If you happen to be a fan of old television programs, you may have learned everything you know about law from re-runs of Perry Mason. That 1960’s television icon never lost a case. Perry was forever finding a witness to upset Prosecutor Hamilton Berger’s applecart at the last possible moment.
At the risk of throwing your legal education into question, we must tell you that in courtrooms, there are rules. Pre-trial orders are established prior to trial among the parties concerning the ways in which the trial might proceed. One example is the process of discovery. Long before lawyers get to the courtroom both sides already know precisely which witnesses will testify, but also what those witnesses will say. Perry’s last minute surprise witness would probably not make it to the witness stand.
Sometimes pre-trial orders can make it difficult for one side or the other.
A 1985 Atlanta Injury Case We Can Learn From
In the case of Minnick v. Lee, 174 Ga. App. 182 (1985) just such a problem occurred when an expert witness turned up just a day before the trial was to begin. This particular case had been 4 years in the making after a young man lost his life when the sports car in which he and a friend were travelling hit the trailer of a parked, disabled, semi-truck. Both young men died instantly. The parents of one young man brought suit against both drivers and the owner of the trucks for wrongful death.
A Crash Into Parked Semis Camping Out for the Night
At the time of the accident two trucks were parked at the side of the road. In addition to the disabled truck, there was a second one owned by the same company parked behind it. Both drivers were asleep in their bunks. The trucks were surrounded by flashing red warnings.
Prior to the trial, both teams of lawyers had agreed to a pre-trial order that prohibited witnesses whose names and addresses had not previously supplied to the other side from taking the witness stand. In the interest of fairness, the judge considered the testimony of the witness outside the presence of the jury. The judge determined that the testimony of the witness was not ‘rebuttal’ (which could have been allowed) by nature and would not be heard. He also found the testimony to be cumulative – meaning just more of what other witnesses had already offered – so, in consequence, did not amend the pre-trial order and the witness was not heard.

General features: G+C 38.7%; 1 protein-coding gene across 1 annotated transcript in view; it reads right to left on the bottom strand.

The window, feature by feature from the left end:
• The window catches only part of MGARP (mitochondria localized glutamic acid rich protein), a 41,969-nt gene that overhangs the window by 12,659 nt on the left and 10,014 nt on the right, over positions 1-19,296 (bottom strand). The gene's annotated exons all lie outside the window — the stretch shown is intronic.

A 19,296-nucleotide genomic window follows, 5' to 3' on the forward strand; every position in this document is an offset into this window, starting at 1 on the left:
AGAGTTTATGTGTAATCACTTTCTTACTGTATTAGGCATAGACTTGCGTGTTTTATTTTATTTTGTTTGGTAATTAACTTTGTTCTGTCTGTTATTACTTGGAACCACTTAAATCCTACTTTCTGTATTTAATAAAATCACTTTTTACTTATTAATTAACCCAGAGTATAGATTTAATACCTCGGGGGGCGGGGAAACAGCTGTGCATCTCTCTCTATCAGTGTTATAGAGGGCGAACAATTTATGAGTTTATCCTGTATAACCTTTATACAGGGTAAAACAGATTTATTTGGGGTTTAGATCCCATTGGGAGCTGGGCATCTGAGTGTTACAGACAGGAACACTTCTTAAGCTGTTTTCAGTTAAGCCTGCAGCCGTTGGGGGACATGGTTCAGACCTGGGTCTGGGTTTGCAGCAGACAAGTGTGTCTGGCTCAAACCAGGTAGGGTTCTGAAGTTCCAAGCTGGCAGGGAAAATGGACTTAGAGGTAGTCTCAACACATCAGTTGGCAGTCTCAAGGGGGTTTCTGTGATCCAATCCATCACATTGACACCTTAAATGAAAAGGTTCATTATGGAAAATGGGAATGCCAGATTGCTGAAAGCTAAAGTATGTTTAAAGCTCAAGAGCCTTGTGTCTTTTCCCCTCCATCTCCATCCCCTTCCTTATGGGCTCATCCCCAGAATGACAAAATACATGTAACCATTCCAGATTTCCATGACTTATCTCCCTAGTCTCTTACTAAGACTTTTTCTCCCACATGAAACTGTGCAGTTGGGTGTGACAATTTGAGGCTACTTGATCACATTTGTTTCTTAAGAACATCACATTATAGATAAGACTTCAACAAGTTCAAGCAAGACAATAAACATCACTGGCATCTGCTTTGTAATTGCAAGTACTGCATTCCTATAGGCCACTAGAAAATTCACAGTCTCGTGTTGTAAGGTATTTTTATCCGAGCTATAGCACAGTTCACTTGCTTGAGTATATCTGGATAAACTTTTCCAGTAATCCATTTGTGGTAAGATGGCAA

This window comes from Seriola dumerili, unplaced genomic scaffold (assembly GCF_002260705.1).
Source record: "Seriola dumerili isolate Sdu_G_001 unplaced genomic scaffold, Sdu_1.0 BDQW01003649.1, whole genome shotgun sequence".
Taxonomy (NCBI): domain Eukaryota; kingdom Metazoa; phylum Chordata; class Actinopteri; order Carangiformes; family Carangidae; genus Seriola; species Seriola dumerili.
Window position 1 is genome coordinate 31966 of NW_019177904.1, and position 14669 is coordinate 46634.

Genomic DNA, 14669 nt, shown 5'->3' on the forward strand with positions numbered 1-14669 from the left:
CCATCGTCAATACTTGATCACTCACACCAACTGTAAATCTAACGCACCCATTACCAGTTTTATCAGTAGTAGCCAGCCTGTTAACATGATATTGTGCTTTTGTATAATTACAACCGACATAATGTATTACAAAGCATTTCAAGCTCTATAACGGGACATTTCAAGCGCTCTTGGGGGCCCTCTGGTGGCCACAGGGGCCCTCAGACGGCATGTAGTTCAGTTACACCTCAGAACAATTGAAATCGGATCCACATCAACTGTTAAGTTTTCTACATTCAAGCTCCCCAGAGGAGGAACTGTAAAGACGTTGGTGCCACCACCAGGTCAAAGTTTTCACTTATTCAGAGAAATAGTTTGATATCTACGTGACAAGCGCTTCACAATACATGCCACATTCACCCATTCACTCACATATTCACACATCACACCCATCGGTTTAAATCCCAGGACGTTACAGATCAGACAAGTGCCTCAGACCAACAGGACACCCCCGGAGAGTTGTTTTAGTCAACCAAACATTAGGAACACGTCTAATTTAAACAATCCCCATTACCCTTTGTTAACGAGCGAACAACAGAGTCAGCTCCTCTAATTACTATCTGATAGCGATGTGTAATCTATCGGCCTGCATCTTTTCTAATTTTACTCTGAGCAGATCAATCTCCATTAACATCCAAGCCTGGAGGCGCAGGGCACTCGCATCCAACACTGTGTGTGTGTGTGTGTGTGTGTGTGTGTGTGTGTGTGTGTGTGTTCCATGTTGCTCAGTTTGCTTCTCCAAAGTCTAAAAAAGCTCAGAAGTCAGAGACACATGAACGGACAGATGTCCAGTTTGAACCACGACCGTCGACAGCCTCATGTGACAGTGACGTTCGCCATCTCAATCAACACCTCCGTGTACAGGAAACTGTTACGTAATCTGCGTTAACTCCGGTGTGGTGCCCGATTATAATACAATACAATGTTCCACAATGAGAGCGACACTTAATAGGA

At the end of the trial, the court ordered a direct verdict in favor one of the two truck drivers, and allowed the jury to rule on the other defendants. That verdict was also in favor of the other defendants. The parents appealed.
The Difference a Witness Can Make
The appellate court found that the testimony of the ‘surprise witness’ would have been valuable in that it offered a completely different conclusion as to the precise location of the trucks in relation to the lanes of traffic and may have changed the verdicts had the judge amended the pre-trial order as was his right.
In the end, the appellate court concluded that the directed verdict in favor of one driver was appropriate. The court found that the trial judge did, indeed, make a mistake by not amending the trial order. The matter was sent back to be tried again.
We all agree to the need for rules. Imagine how much fun football would be if, before each game, the rules of the game were tweaked and changed according to the wishes of the referees on the field. Many a final score would be different if the matter of who could play and how were a matter of the referee’s whim.
Courtroom rules must always be seen first in light of the way they uphold the law itself. Fair and thoughtful application of the statutes and the spirit of the law is part and parcel of what makes our system of justice the best in the world. The law must always be even-handed.
Hire Our Injury Law Team
Faith in the way justice is meted out is a cornerstone of what makes our nation work. At The Millar Law Firm are devoted to those rules that make it possible for victims to find justice in the end. It is in that spirit that we invite you to speak to us about the facts in your case. If you’ve been injured by the negligence of someone else, we want to help you make it as close to right as possible. Call us today for a free review of your case. Perhaps we can help.